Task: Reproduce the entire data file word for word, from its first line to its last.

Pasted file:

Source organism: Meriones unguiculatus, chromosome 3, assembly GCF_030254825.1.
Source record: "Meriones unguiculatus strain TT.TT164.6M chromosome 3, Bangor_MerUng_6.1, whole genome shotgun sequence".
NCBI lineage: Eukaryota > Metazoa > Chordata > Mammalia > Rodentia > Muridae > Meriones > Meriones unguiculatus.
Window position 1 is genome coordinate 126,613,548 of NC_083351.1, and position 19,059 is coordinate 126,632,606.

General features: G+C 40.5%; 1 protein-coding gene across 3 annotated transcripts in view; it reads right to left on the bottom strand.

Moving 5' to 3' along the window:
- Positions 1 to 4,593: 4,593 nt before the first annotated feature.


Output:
Source organism: Meriones unguiculatus, chromosome 3, assembly GCF_030254825.1.
Source record: "Meriones unguiculatus strain TT.TT164.6M chromosome 3, Bangor_MerUng_6.1, whole genome shotgun sequence".
NCBI lineage: Eukaryota > Metazoa > Chordata > Mammalia > Rodentia > Muridae > Meriones > Meriones unguiculatus.
Window position 1 is genome coordinate 126,613,548 of NC_083351.1, and position 19,059 is coordinate 126,632,606.

General features: G+C 40.5%; 1 protein-coding gene across 3 annotated transcripts in view; it reads right to left on the bottom strand.

Moving 5' to 3' along the window:
- Positions 1 to 4,593: 4,593 nt before the first annotated feature.